Sadc donors-brief-on-international-legal-obligations[1]

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Sadc donors-brief-on-international-legal-obligations[1]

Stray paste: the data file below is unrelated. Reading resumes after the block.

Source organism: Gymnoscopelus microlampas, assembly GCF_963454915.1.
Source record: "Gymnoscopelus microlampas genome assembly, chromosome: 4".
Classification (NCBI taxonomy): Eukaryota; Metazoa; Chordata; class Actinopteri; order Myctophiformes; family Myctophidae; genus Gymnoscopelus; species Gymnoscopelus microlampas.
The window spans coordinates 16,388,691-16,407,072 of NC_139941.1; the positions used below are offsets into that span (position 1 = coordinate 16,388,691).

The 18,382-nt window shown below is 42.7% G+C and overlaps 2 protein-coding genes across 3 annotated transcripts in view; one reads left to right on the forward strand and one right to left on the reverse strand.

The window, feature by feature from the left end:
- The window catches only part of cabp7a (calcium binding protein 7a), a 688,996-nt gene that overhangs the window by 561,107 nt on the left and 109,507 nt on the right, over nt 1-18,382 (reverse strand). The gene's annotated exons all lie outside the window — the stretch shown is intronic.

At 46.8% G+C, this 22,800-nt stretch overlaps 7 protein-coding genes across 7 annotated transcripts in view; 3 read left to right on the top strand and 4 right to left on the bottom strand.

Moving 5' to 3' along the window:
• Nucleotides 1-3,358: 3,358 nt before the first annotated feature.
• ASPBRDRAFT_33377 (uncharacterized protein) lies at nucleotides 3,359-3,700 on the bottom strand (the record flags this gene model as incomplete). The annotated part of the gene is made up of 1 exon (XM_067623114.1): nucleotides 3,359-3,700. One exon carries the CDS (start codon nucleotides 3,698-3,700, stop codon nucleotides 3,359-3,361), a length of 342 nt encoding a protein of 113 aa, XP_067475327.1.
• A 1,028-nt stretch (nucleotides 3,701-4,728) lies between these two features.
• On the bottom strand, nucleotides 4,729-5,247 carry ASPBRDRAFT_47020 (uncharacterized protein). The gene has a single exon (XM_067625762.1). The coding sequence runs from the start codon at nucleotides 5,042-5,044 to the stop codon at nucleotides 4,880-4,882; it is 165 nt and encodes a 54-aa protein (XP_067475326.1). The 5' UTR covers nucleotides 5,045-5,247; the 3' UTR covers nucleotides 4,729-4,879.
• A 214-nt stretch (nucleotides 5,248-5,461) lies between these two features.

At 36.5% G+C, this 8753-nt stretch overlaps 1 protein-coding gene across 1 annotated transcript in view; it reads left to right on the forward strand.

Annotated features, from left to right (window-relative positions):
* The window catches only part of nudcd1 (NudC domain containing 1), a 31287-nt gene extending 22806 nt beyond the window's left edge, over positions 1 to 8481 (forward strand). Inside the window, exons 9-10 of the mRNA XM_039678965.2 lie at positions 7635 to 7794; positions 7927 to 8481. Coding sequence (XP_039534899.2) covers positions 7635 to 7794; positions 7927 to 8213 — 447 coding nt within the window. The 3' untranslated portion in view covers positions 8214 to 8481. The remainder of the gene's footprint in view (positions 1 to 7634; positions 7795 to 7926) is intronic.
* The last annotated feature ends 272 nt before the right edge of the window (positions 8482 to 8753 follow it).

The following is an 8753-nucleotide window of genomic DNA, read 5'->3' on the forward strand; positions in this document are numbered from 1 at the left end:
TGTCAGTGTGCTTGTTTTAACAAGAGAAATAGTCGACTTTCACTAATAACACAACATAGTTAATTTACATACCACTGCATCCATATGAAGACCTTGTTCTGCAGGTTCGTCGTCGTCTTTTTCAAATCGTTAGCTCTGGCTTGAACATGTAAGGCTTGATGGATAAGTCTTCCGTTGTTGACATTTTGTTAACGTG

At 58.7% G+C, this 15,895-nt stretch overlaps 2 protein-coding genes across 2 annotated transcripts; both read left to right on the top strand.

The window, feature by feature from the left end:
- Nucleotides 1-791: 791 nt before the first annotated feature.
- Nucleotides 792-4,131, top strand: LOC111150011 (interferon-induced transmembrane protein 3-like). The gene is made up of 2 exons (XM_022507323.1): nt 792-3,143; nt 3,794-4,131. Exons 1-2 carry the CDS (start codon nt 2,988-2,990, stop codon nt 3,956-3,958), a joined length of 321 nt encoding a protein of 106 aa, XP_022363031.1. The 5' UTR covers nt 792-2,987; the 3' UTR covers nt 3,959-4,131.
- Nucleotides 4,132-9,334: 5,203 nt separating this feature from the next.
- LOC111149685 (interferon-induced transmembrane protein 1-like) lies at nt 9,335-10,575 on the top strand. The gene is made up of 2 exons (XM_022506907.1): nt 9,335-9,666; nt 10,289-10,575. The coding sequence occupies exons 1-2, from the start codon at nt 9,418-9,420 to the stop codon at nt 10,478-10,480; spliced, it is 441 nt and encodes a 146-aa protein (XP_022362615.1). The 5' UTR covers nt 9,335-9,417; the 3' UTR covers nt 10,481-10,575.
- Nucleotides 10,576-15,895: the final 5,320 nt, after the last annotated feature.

1. 1. The African Women’s Protocol: Act now to support women’s reproductive rights and roll back HIV ISSUE BRIEF JUNE 2010 – SADC & DONORS Achieving the MDGs requires that Reproductive Rights and HIV women in Africa have universal access to reproductive health care Reproductive rights and HIV and AIDS are fundamentally linked. The UNAIDS Outcome Framework 2009-2011 reinforces the critical link I n 2010 the international community will come together twice. First to review how countries are between human and women’s rights, especially reproductive rights, as a key component of an effective progressing towards the attainment of the Millennium Development Goals (MDGs) by 2015 and second to response to the epidemic. The Framework recognises assess whether Universal Access to HIV Prevention, that a significant reduction of HIV infections can only Treatment, Care and Support have been achieved. be achieved through a “dramatic increase in Neither meeting will tell a story of success. community, national and global action for sexual and reproductive health and rights”. The lack of universal access for women to reproductive health services is undermining the possibility of Excerpt from the International Conference on achieving the MDGs in 2015 – particularly MDGs 5 and Population and Development (ICPD) Programme of 6. It is also part and parcel of the failure to secure Action Universal Access by 2010 and is a major factor in the “Reproductive rights embrace certain human rights high burden of HIV and AIDS on the African continent. that are already recognized in national laws, Securing women’s access to reproductive rights is a international human rights documents and other major challenge for 2010 and onwards. Achieving relevant UN consensus documents. universal access to reproductive rights across Africa is “These rights rest on the recognition of the basic right important in and of itself; important in the achievement of the MDGs and critical to rolling back the HIV and of all couples and individuals to decide freely and responsibly the number, spacing and timing of their AIDS epidemic in the regions worst affected. children and to have the information and means to do so, and the right to attain the highest standard of  Achieving the MDGs requires that women in Africa have universal access to reproductive health care  The African Women’s Protocol is the continent’s commitment to achieving universal access to reproductive health care for women, thereby rolling back HIV in Africa  A requirement to realising the vision of the African Women’s Protocol is that all African governments ratify, domesticate, and transparently report on it Health Economics and HIV/AIDS Research Division University of KwaZulu-Natal, Westville Campus, J block, Level 4, University Rd, Durban, South Africa Tel: +27 (0)31 260 2592 | Fax: +27 (0)31 260 2587 | heard@ukzn.ac.za | www.heard.org.za